Human Rights Law Network


National Domestic Workers Welfare Trust vs Union of India

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Domestic workers remain excluded from the very scope of labour legislation of some countries, including India. The specificity of the employment relationship is simply not addressed by the legislative enactment but the same specificity is relied upon – at the level of common practice to justify denying them their status as ‘real workers' entitled to the legislative protection that exists. Their working conditions in essence remain unregulated. Even the Child Labour (Prohibition and Regulation) Act, 1986, does not include domestic workers. This petition seeks the enactment a comprehensive legislation to protect the service conditions of domestic workers throughout the country.

 

 

 

Case Details and Status

Domestic workers remain excluded from the very scope of labour legislation of some countries, including India. The specificity of the employment relationship is simply not addressed by the legislative enactment but the same specificity is relied upon – at the level of common practice to justify denying them their status as ‘real workers' entitled to the legislative protection that exists. Their working conditions in essence remain unregulated. Even the Child Labour (Prohibition and Regulation) Act, 1986, does not include domestic workers. This petition seeks the enactment a comprehensive legislation to protect the service conditions of domestic workers throughout the country.

Case details and status

Though the nature of work underwent significant changes with innovations in technologies, yet the conditions in which a domestic worker works remain unchanged. Subjected to undignified living and working conditions, they are paid paltry wages (less than minimum wage in most cases). There are no minimum wages fixed and domestic workers do not fall within the purview of the Minimum Wages Act, the employers are free to pay what they feel is necessary.

Domestic Workers in India are often forced or bonded labourers. In the absence of labour laws to protect them, they have no right to workers' compensation, weekly holidays and minimum wages. India has ratified various International such as the Convention on Rights of Child, which outlaws child servitude as well as slavery, however studies reveal that a large number of domestic workers are under the minimum working age of 14, and are forced to work as many as 18 hours a day. They continue to be denied their right to free and compulsory education or a viable alternative for survival.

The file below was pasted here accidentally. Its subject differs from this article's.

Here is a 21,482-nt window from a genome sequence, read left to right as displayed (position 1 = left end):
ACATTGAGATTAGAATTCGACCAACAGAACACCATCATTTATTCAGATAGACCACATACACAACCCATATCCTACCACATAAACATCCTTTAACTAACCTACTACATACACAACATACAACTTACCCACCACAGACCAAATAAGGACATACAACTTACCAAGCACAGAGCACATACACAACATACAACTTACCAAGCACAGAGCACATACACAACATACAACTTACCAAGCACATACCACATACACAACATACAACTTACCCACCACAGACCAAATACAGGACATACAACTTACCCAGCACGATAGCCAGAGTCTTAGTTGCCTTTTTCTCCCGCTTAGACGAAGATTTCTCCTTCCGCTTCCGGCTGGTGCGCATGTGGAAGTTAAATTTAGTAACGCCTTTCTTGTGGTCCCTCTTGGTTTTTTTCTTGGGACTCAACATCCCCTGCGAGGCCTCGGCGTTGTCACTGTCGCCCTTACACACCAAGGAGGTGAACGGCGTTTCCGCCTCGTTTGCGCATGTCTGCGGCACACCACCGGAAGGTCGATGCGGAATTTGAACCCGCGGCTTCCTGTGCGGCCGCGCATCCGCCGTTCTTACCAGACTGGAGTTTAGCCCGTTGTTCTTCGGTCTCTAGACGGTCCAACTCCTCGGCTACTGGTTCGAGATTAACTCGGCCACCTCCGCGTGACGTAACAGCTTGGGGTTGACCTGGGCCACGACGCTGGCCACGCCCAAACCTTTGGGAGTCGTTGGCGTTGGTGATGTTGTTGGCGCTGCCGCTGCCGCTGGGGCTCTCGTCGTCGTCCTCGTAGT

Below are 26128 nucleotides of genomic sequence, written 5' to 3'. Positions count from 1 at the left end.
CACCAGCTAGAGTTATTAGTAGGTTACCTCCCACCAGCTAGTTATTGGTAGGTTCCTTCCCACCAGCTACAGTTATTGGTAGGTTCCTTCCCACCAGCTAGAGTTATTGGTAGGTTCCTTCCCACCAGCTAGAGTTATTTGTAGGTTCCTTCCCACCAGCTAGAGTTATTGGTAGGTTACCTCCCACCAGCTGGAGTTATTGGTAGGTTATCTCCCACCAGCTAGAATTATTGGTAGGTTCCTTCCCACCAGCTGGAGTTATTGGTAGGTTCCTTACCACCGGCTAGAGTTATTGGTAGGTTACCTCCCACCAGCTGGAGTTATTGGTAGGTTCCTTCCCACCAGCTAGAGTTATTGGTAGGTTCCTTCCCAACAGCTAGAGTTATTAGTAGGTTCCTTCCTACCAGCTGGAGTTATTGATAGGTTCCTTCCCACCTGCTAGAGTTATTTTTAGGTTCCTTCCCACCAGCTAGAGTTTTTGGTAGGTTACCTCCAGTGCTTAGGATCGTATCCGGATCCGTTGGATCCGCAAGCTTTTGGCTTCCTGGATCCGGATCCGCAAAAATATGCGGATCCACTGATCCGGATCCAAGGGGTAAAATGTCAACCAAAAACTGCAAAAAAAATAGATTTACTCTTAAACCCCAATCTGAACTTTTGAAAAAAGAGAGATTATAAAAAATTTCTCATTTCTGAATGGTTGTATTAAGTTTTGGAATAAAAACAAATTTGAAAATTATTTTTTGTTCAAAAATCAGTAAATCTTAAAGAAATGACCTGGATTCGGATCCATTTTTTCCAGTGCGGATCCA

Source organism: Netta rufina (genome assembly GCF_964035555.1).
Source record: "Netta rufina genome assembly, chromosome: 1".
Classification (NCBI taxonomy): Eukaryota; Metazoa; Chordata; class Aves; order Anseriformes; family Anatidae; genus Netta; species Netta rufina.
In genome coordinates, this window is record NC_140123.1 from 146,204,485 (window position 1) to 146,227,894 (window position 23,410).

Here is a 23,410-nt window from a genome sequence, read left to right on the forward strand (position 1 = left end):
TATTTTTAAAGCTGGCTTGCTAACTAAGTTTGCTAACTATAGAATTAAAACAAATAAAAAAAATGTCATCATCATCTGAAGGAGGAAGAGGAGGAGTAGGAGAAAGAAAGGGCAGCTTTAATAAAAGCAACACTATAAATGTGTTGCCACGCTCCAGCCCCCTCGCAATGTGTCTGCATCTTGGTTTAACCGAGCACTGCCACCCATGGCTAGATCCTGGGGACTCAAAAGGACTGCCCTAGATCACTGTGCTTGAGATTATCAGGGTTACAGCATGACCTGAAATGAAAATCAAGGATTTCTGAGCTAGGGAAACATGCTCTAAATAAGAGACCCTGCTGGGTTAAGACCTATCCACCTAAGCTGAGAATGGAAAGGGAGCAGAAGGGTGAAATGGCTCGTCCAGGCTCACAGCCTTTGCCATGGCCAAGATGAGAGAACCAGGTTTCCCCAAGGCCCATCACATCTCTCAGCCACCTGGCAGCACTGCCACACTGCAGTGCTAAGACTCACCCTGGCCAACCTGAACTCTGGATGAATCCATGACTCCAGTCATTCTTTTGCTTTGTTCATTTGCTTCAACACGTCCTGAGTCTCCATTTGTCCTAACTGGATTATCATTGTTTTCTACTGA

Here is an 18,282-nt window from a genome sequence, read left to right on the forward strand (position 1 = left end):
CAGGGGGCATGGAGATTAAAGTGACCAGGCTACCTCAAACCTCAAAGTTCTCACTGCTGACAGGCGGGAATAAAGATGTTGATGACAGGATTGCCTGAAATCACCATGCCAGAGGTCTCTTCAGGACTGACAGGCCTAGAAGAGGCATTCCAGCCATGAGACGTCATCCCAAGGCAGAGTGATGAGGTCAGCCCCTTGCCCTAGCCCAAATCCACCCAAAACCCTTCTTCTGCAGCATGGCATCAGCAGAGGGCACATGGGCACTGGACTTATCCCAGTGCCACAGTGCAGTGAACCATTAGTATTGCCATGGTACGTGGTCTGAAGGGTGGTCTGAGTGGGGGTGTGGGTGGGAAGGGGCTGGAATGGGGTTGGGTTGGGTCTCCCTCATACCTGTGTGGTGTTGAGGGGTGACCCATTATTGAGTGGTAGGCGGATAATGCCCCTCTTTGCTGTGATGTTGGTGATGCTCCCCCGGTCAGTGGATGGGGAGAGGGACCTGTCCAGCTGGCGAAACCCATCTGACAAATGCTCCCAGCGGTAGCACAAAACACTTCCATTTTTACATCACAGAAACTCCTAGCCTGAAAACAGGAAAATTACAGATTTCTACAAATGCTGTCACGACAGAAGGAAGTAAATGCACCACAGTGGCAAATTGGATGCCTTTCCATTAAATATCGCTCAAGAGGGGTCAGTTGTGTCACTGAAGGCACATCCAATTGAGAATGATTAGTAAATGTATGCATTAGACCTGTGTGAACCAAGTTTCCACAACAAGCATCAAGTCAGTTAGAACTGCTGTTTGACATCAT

Domestic workers fall within the definition of unorganized labour. Uneducated women and children make up 90% of the domestic workforce. In absence of social security measures their wages are often below the prescribed minimum, they have long hours of work, oppressive working and living conditions, are often verbally, physically and sexually abused by employers or by household members and have minimal security as they could be dismissed without a notice.

The petition aims not only at protecting rights of Domestic Workers but also all children forced to work in this field. The aim is to give domestic workers the same status as regular workers and consolidate existing laws in their favour. The petitioner, the National Domestic Workers Welfare Trust (NDWWT) campaigns for the recognition of the rights of Domestic Workers and has played an instrumental role in drafting the ‘Domestic workers Conditions of Service Bill' of 1996. Such a bill will offer Domestic Workers legal protection against exploitation.

The petition addressed these issues and seeks directions for a minimum level of protection to domestic workers as guaranteed under the Constitution of India, which would include:
a) Comprehensive legislation to protect the rights of domestic workers is enacted,
b) Minimum wage for domestic workers
c) Schemes for benefits of domestic workers such as payment of wages, weekly holidays and medical assistance
d) Safety of women and children employed as domestic workers.

The petition sought orders directing the respondents to enact comprehensive legislation to protect the rights of Domestic Workers. In response to this petition, the Central Government has submitted that the Unorganised Sector Workers Bill, 2004 will include provisions for the safety, social security, health and welfare of Unorganised Sector Workers including domestic workers. Previous to the petition the Domestic Worker's were not included in the schedule of employment in the Unorganised Sector Workers Bill, 2004.

 

Orders and Documents

SC_Order_07-04-2006
(PDF 114.546 KB)

SC_Order_08-04-2005
(PDF 59.863 KB)

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